Weather Co. exec: Leverage seasonal data to deliver relevant ads
October 30, 2013
The Chevrolet ad in the Weather Channel app
LITCHFIELD PARK, AZ –A Weather Co. executive at the Mobile Shopping Fall Summit said that retailers should take advantage of local weather data to provide timely, location-specific ads.
During the “Lessons learned in location based marketing at The Weather Company” session, the executive explained how weather and seasonal data can affect consumer purchasing. He said that retailers can push specific ads to consumers based on local weather and its effects on the industry.
“In Atlanta, it takes two days of hot weather for people to start buying air conditioners,” said Vikram Somaya, general manager of WeatherFx at The Weather Co., Atlanta, GA. “In Chicago it happens after about one day of average summer weather.
“We then started getting more specific,” he said. “As we had the data from retailers, we could tell at the skew level in January when people would be interested in buying blueberries.
“We then realized we needed to build something on top of that. We brought in a whole host of folks who worked across platforms, and we built a platform in real-time for online ad buying.”
All about weather
While retailers were struggling to accrue specific data about their audiences, The Weather Co. was realizing that one of the biggest variables for shopping habits is none other than the weather.
The company also realized that weather is extremely local. Consumers only care about the weather of where they live or of a location that they are traveling to.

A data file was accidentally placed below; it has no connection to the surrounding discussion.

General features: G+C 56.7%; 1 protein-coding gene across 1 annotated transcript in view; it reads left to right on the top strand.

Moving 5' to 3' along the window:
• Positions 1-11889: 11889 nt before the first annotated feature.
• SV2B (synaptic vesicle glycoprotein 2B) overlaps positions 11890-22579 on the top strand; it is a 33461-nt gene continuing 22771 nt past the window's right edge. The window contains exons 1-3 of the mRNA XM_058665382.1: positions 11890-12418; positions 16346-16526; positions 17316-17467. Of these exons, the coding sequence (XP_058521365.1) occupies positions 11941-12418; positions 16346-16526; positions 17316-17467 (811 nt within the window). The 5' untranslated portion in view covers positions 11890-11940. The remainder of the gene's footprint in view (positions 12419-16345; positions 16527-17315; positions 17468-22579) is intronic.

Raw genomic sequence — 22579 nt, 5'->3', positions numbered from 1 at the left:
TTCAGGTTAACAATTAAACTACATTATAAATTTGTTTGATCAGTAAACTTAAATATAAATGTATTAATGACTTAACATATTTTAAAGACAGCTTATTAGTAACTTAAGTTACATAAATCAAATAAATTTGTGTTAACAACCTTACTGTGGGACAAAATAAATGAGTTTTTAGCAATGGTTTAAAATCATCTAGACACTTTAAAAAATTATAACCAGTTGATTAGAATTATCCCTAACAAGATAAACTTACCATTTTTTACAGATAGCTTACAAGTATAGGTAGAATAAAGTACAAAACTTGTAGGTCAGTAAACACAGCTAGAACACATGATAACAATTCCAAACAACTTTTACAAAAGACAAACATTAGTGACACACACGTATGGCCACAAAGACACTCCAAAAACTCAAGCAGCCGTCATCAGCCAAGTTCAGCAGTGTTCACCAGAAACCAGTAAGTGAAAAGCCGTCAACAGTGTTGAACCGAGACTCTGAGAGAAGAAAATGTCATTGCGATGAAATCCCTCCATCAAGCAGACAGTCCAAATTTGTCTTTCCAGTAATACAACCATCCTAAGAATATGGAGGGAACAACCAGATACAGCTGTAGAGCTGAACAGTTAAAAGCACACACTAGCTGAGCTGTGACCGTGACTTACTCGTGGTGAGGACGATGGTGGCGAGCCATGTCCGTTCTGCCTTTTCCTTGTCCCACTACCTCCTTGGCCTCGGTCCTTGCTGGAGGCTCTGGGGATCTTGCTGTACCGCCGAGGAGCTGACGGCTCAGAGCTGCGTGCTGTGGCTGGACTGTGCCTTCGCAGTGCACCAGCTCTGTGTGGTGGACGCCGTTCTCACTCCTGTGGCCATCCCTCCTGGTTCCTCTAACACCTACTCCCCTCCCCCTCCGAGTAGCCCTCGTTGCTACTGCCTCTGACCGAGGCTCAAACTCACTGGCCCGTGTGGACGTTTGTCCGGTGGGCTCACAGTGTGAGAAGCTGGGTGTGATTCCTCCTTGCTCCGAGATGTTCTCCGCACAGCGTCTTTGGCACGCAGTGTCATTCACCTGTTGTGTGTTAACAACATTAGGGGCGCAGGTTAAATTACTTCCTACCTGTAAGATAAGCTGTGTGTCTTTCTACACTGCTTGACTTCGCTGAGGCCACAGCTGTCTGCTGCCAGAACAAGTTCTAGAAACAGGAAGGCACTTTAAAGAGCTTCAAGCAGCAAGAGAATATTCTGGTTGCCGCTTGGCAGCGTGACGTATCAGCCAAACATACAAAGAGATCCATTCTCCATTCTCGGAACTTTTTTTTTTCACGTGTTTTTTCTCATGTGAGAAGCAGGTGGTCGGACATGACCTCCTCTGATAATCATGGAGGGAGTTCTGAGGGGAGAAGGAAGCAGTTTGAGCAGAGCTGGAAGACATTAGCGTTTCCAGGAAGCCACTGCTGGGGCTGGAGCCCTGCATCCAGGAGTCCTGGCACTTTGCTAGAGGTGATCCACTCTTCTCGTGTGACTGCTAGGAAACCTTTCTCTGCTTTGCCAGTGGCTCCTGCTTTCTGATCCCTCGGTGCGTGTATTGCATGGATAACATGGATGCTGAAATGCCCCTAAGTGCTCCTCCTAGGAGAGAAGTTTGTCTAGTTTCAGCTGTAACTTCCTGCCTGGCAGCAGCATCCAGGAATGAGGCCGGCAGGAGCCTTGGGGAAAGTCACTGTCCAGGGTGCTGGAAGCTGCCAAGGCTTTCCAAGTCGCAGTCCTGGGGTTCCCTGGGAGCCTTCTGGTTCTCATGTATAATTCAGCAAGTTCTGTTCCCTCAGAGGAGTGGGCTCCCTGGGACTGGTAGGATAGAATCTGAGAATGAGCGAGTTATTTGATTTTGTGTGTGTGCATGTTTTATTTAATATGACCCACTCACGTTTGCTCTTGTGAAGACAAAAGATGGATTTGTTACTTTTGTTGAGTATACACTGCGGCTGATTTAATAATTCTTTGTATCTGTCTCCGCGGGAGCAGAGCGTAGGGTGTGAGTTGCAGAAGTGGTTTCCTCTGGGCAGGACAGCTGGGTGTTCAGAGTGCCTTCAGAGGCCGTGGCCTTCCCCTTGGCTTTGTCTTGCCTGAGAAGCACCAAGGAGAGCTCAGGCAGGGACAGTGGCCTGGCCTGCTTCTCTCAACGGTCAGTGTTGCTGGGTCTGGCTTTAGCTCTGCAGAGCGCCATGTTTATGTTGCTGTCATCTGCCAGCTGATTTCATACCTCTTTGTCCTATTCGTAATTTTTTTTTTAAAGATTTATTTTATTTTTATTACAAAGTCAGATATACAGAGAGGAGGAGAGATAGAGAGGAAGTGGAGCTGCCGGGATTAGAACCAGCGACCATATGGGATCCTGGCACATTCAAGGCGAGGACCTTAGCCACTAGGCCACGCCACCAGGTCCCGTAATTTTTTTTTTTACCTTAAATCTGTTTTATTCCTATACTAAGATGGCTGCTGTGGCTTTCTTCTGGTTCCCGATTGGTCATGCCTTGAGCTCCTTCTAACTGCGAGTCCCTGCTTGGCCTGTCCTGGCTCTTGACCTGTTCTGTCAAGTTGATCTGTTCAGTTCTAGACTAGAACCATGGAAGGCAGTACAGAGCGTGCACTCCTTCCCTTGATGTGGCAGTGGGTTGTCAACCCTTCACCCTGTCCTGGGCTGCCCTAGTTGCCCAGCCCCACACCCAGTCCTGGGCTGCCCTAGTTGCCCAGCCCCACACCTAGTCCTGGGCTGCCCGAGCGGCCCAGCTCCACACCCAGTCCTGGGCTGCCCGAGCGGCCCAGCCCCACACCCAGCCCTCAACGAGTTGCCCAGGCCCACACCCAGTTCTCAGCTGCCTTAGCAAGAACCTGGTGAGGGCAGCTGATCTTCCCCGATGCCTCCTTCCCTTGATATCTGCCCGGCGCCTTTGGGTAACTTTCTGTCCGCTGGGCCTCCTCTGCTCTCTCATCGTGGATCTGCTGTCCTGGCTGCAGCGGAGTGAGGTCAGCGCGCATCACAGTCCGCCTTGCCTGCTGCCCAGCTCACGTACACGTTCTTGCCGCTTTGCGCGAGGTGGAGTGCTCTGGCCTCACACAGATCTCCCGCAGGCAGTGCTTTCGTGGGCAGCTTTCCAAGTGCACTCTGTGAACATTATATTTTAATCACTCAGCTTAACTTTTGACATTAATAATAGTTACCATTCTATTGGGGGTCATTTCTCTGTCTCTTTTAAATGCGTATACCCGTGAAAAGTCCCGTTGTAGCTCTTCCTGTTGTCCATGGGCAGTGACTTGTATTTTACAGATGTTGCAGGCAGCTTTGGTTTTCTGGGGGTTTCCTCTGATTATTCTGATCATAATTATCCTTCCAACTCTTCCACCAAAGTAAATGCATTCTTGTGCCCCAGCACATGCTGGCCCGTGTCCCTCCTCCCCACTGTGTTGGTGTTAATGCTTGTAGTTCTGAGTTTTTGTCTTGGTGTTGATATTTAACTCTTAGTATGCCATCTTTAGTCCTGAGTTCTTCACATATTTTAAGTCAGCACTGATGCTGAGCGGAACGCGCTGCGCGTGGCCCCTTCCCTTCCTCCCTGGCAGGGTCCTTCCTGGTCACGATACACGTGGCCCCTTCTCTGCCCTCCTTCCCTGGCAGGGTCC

The Weather Co. realized that it could leverage data on weather and consumer purchasing habits to help marketers advertise on local and relevant basis.
The other characteristic about weather is that it is not personal or private. Consumers do not worry about security and privacy issues when it comes to weather, according to Mr. Somaya.
That meant that The Weather Co. could easily obtain data. Then it could easily translate the data into meaningful applications for marketers by combining weather data with the merchants’ own data.
Retailers may think that they are addressing weather variables when they advertise a new line for spring-time clothing, but in reality, the timing of spring-time clothing highly depends on where a consumer is located.
One example of a successful use case of The Weather Co.'s model was with Proctor and Gamble’s Pantene. Depending on the city and its weather, The Weather Co.'s application displayed a different ad that recommended a different kind of shampoo depending on the weather. Pantene immediately saw spikes in sales from these pushes and signed on to advertise for 2014.
Mr. Somaya also pointed out that while the advertising is based on weather variables, the creative does not need to explicitly relate to the weather. The weather factor can be implicit as opposed to blatant.
While mobile advertising can obviously more easily integrate real-time weather information, The Weather Company has also been able to integrate the data to create time-specific ads across channels such as TV, in-store displays and online.
Rebecca Borison is editorial assistant on Mobile Marketer, New York
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